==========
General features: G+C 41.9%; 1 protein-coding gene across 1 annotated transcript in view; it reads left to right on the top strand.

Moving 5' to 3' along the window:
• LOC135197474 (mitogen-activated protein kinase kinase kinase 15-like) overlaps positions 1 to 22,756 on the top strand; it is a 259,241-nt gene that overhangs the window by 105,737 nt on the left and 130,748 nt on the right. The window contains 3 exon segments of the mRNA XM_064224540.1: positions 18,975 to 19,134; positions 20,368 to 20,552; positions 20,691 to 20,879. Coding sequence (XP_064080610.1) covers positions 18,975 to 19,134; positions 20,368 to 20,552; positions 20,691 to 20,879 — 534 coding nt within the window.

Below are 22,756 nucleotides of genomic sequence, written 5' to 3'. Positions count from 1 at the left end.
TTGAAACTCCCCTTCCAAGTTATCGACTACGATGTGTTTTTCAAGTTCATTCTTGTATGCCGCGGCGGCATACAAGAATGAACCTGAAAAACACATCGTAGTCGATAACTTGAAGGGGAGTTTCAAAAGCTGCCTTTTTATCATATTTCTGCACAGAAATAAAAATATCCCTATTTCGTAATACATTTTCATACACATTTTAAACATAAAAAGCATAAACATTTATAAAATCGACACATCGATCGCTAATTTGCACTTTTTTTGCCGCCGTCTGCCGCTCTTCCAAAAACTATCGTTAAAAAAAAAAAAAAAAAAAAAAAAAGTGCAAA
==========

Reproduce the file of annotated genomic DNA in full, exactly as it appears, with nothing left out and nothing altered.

General features: G+C 41.9%; 1 protein-coding gene across 1 annotated transcript in view; it reads left to right on the top strand.

Moving 5' to 3' along the window:
• LOC135197474 (mitogen-activated protein kinase kinase kinase 15-like) overlaps positions 1 to 22,756 on the top strand; it is a 259,241-nt gene that overhangs the window by 105,737 nt on the left and 130,748 nt on the right. The window contains 3 exon segments of the mRNA XM_064224540.1: positions 18,975 to 19,134; positions 20,368 to 20,552; positions 20,691 to 20,879. Coding sequence (XP_064080610.1) covers positions 18,975 to 19,134; positions 20,368 to 20,552; positions 20,691 to 20,879 — 534 coding nt within the window.

Below are 22,756 nucleotides of genomic sequence, written 5' to 3'. Positions count from 1 at the left end.
TTGAAACTCCCCTTCCAAGTTATCGACTACGATGTGTTTTTCAAGTTCATTCTTGTATGCCGCGGCGGCATACAAGAATGAACCTGAAAAACACATCGTAGTCGATAACTTGAAGGGGAGTTTCAAAAGCTGCCTTTTTATCATATTTCTGCACAGAAATAAAAATATCCCTATTTCGTAATACATTTTCATACACATTTTAAACATAAAAAGCATAAACATTTATAAAATCGACACATCGATCGCTAATTTGCACTTTTTTTGCCGCCGTCTGCCGCTCTTCCAAAAACTATCGTTAAAAAAAAAAAAAAAAAAAAAAAAAGTGCAAA